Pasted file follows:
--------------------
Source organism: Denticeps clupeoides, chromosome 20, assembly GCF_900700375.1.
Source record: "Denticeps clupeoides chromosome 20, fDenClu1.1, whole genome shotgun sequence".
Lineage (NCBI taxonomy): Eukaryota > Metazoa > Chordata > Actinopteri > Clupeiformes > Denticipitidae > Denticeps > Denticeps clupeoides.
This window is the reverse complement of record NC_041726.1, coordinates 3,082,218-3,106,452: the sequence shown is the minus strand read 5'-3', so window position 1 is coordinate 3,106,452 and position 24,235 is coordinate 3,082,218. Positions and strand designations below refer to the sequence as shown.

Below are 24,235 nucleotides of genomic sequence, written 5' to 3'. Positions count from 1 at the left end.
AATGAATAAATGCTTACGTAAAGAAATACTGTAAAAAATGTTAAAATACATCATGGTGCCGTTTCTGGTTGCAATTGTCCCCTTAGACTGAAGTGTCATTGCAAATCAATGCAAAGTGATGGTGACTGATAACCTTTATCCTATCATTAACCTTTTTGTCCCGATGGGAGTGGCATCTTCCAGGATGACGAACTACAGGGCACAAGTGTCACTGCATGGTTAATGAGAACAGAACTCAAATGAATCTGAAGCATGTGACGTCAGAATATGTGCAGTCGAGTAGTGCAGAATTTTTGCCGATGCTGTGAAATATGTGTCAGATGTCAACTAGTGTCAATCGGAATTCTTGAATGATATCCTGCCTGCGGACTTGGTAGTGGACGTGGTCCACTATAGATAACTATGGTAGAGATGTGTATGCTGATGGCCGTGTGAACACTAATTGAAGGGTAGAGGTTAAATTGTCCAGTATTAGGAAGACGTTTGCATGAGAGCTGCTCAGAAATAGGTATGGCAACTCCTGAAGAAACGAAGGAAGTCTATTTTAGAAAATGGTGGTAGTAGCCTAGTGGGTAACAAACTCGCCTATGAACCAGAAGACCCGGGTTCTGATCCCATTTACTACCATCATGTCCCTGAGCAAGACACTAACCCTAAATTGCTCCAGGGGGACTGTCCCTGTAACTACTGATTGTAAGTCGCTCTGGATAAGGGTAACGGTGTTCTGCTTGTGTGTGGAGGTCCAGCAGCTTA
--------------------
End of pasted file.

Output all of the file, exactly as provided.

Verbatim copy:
Source organism: Denticeps clupeoides, chromosome 20, assembly GCF_900700375.1.
Source record: "Denticeps clupeoides chromosome 20, fDenClu1.1, whole genome shotgun sequence".
Lineage (NCBI taxonomy): Eukaryota > Metazoa > Chordata > Actinopteri > Clupeiformes > Denticipitidae > Denticeps > Denticeps clupeoides.
This window is the reverse complement of record NC_041726.1, coordinates 3,082,218-3,106,452: the sequence shown is the minus strand read 5'-3', so window position 1 is coordinate 3,106,452 and position 24,235 is coordinate 3,082,218. Positions and strand designations below refer to the sequence as shown.

Below are 24,235 nucleotides of genomic sequence, written 5' to 3'. Positions count from 1 at the left end.
AATGAATAAATGCTTACGTAAAGAAATACTGTAAAAAATGTTAAAATACATCATGGTGCCGTTTCTGGTTGCAATTGTCCCCTTAGACTGAAGTGTCATTGCAAATCAATGCAAAGTGATGGTGACTGATAACCTTTATCCTATCATTAACCTTTTTGTCCCGATGGGAGTGGCATCTTCCAGGATGACGAACTACAGGGCACAAGTGTCACTGCATGGTTAATGAGAACAGAACTCAAATGAATCTGAAGCATGTGACGTCAGAATATGTGCAGTCGAGTAGTGCAGAATTTTTGCCGATGCTGTGAAATATGTGTCAGATGTCAACTAGTGTCAATCGGAATTCTTGAATGATATCCTGCCTGCGGACTTGGTAGTGGACGTGGTCCACTATAGATAACTATGGTAGAGATGTGTATGCTGATGGCCGTGTGAACACTAATTGAAGGGTAGAGGTTAAATTGTCCAGTATTAGGAAGACGTTTGCATGAGAGCTGCTCAGAAATAGGTATGGCAACTCCTGAAGAAACGAAGGAAGTCTATTTTAGAAAATGGTGGTAGTAGCCTAGTGGGTAACAAACTCGCCTATGAACCAGAAGACCCGGGTTCTGATCCCATTTACTACCATCATGTCCCTGAGCAAGACACTAACCCTAAATTGCTCCAGGGGGACTGTCCCTGTAACTACTGATTGTAAGTCGCTCTGGATAAGGGTAACGGTGTTCTGCTTGTGTGTGGAGGTCCAGCAGCTTA